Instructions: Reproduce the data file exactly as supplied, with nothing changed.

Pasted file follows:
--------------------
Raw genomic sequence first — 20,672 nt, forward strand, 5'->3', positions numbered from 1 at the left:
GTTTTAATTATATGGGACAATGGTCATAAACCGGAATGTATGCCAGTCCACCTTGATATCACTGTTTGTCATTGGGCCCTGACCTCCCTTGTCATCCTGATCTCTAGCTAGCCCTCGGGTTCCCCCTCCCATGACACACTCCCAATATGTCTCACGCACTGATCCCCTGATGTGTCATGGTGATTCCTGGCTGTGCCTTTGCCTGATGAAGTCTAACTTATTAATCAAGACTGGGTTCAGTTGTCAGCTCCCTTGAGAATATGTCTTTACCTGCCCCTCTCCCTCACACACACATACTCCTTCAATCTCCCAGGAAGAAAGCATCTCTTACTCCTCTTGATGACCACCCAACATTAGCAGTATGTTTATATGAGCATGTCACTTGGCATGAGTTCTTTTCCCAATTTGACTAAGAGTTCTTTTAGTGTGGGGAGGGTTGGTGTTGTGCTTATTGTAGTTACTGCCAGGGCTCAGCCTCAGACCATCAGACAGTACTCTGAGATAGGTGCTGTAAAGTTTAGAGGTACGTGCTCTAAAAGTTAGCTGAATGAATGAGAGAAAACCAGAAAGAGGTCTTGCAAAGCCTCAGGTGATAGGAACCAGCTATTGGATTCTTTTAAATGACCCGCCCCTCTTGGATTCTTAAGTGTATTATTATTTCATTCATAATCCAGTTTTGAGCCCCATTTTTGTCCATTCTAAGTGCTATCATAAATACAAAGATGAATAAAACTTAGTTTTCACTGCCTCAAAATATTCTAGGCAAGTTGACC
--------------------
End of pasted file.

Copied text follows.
Raw genomic sequence first — 20,672 nt, forward strand, 5'->3', positions numbered from 1 at the left:
GTTTTAATTATATGGGACAATGGTCATAAACCGGAATGTATGCCAGTCCACCTTGATATCACTGTTTGTCATTGGGCCCTGACCTCCCTTGTCATCCTGATCTCTAGCTAGCCCTCGGGTTCCCCCTCCCATGACACACTCCCAATATGTCTCACGCACTGATCCCCTGATGTGTCATGGTGATTCCTGGCTGTGCCTTTGCCTGATGAAGTCTAACTTATTAATCAAGACTGGGTTCAGTTGTCAGCTCCCTTGAGAATATGTCTTTACCTGCCCCTCTCCCTCACACACACATACTCCTTCAATCTCCCAGGAAGAAAGCATCTCTTACTCCTCTTGATGACCACCCAACATTAGCAGTATGTTTATATGAGCATGTCACTTGGCATGAGTTCTTTTCCCAATTTGACTAAGAGTTCTTTTAGTGTGGGGAGGGTTGGTGTTGTGCTTATTGTAGTTACTGCCAGGGCTCAGCCTCAGACCATCAGACAGTACTCTGAGATAGGTGCTGTAAAGTTTAGAGGTACGTGCTCTAAAAGTTAGCTGAATGAATGAGAGAAAACCAGAAAGAGGTCTTGCAAAGCCTCAGGTGATAGGAACCAGCTATTGGATTCTTTTAAATGACCCGCCCCTCTTGGATTCTTAAGTGTATTATTATTTCATTCATAATCCAGTTTTGAGCCCCATTTTTGTCCATTCTAAGTGCTATCATAAATACAAAGATGAATAAAACTTAGTTTTCACTGCCTCAAAATATTCTAGGCAAGTTGACC